|The first excerpt represents the element of Air. It speaks of mental influences and the process of thought, and is drawn from The Ancient Regime by Charles Kingsley:
the Anglo-Danish nobility by William and his Frenchmen. Those two
terrible calamities, following each other in the short space of
fifty years, seem to have welded together, by a community of
suffering, all ranks and races, at least south of the Tweed; and
when the English rose after the storm, they rose as one homogeneous
people, never to be governed again by an originally alien race. The
English nobility were, from the time of Magna Charta, rather an
official nobility, than, as in most continental countries, a
separate caste; and whatever caste tendencies had developed
themselves before the Wars of the Roses (as such are certain to do
during centuries of continued wealth and power), were crushed out by
|The second excerpt represents the element of Fire. It speaks of emotional influences and base passions, and is drawn from The Mayor of Casterbridge by Thomas Hardy:
shadow of the wall, warming them to a complexion of flame-
colour. Henchard watched him with his mouth firmly set the
squareness of his jaw and the verticality of his profile
being unduly marked.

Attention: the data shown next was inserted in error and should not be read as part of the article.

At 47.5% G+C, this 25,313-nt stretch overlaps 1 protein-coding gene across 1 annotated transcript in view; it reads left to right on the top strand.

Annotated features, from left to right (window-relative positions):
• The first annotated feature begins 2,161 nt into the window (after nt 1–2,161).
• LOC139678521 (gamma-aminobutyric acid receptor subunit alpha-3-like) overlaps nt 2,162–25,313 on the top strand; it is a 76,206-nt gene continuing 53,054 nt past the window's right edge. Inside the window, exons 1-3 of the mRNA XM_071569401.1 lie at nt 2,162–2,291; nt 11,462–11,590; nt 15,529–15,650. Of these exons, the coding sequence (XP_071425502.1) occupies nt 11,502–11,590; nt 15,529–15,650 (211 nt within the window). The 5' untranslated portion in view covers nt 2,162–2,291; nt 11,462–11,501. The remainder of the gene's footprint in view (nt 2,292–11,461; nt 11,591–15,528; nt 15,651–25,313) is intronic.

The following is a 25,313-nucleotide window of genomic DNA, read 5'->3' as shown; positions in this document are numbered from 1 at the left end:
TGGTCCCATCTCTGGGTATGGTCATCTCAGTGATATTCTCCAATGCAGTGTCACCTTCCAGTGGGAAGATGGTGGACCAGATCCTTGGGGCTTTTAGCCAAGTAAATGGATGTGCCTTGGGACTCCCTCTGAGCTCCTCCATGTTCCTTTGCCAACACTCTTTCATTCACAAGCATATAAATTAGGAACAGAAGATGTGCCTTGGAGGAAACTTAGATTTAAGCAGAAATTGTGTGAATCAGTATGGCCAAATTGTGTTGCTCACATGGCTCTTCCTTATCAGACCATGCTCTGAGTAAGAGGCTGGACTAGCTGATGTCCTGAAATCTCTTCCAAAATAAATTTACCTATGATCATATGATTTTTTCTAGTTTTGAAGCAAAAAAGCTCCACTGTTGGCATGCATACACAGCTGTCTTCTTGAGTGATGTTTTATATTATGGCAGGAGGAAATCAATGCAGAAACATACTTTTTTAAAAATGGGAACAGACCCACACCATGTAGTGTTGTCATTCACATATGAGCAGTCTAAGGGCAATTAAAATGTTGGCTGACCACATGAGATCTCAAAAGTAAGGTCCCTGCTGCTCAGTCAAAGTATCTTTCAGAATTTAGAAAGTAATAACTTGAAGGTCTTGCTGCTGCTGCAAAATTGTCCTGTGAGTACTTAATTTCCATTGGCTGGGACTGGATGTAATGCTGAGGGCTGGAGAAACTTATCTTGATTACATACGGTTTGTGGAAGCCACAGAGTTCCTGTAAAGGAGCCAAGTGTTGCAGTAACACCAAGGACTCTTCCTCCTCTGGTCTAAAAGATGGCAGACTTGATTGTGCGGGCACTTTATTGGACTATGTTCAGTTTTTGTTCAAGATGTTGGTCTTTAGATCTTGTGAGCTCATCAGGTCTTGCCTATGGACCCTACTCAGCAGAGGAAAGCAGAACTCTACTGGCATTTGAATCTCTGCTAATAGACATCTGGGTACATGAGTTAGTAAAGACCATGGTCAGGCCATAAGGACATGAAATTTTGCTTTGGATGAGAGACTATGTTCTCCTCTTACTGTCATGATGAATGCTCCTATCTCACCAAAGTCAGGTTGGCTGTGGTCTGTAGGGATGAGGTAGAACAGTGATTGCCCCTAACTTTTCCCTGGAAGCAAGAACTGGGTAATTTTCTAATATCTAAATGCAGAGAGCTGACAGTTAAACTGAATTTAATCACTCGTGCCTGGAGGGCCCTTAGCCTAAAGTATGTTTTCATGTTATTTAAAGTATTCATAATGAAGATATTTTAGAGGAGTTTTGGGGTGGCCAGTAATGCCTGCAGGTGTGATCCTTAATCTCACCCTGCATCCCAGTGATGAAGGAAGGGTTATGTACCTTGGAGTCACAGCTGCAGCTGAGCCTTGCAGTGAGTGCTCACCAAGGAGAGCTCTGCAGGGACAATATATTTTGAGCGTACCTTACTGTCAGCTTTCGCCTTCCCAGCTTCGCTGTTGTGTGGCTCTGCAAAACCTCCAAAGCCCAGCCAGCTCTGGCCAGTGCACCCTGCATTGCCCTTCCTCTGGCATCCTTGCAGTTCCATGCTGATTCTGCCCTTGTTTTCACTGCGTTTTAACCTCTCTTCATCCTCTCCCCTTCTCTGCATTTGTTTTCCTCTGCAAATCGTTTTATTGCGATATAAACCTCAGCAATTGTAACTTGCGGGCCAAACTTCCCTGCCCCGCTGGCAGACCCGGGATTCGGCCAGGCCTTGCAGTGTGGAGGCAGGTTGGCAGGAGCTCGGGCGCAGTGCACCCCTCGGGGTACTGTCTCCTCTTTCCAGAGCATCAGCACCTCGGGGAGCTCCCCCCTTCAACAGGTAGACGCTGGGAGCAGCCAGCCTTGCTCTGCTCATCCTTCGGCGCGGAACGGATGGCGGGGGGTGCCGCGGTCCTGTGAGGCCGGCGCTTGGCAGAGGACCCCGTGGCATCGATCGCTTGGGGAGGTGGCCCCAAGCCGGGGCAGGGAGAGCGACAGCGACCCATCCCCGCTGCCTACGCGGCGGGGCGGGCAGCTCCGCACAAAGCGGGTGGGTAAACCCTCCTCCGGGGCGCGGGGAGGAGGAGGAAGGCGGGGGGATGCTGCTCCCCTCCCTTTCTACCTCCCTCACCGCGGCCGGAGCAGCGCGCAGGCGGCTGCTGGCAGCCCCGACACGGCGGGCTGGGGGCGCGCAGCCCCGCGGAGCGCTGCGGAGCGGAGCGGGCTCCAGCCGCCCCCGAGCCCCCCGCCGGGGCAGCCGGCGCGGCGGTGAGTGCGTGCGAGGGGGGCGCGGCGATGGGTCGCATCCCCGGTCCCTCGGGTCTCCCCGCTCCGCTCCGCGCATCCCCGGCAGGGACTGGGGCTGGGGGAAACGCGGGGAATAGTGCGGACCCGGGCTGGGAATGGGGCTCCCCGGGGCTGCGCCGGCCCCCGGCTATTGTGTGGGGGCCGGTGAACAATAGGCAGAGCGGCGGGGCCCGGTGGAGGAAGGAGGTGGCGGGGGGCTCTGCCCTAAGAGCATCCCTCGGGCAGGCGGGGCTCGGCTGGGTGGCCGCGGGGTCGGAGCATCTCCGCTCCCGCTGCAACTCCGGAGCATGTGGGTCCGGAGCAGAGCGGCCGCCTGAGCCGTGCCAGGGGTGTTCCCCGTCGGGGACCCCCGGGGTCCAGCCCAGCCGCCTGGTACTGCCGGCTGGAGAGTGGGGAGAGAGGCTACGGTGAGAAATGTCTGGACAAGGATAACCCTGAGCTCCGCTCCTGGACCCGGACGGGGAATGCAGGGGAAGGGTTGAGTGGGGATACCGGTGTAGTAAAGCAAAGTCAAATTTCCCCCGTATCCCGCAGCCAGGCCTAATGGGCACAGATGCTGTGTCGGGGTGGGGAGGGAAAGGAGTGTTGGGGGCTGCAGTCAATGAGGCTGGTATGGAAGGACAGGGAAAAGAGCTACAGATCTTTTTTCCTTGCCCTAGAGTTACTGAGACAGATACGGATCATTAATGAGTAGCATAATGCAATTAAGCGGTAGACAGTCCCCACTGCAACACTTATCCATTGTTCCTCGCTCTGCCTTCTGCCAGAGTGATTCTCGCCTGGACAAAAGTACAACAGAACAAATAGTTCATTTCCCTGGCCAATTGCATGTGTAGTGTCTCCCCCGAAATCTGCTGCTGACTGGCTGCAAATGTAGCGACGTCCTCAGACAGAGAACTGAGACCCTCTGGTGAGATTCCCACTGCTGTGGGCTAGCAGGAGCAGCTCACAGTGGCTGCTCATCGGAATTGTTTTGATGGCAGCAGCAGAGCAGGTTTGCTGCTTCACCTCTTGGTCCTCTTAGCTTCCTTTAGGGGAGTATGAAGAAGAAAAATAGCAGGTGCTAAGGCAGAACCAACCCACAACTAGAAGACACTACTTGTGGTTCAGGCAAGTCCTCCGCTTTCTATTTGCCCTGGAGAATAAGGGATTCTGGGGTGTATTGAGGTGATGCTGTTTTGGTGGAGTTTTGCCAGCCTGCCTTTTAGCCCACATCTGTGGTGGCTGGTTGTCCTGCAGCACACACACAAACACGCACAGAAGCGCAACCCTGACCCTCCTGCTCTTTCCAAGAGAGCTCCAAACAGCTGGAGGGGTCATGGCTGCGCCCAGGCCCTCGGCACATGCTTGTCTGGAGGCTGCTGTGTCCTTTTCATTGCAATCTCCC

Farfrae came on with one hand in his pocket, and humming a
tune in a way which told that the words were most in his
mind. They were those of the song he had sung when he
arrived years before at the Three Mariners, a poor young
man, adventuring for life and fortune, and scarcely knowing
"And here's a hand, my trusty fiere,
The Mayor of Casterbridge
|The third excerpt represents the element of Water. It speaks of pure spiritual influences and feelings of love, and is drawn from Apology by Plato:
allege that I corrupt them intentionally or unintentionally?
Intentionally, I say.
But you have just admitted that the good do their neighbours good, and the
evil do them evil. Now, is that a truth which your superior wisdom has
recognized thus early in life, and am I, at my age, in such darkness and
ignorance as not to know that if a man with whom I have to live is
corrupted by me, I am very likely to be harmed by him; and yet I corrupt
him, and intentionally, too--so you say, although neither I nor any other
human being is ever likely to be convinced by you. But either I do not
corrupt them, or I corrupt them unintentionally; and on either view of the
case you lie. If my offence is unintentional, the law has no cognizance of
|The fourth excerpt represents the element of Earth. It speaks of physical influences and the impact of the unseen on the visible world, and is drawn from Eve and David by Honore de Balzac:
"Where is the money?"
The Spaniard made no answer, and Lucien said within himself, "There I
had him; he was laughing at me."
In another moment they took their places. Neither of them said a word.
Silently the Abbe groped in the pocket of the coach, and drew out a
traveler's leather pouch with three divisions in it; thence he took a
hundred Portuguese moidores, bringing out his large hand filled with
gold three times.
"Father, I am yours," said Lucien, dazzled by the stream of gold.
"Child!" said the priest, and set a tender kiss on Lucien's forehead.
"There is twice as much still left in the bag, besides the money for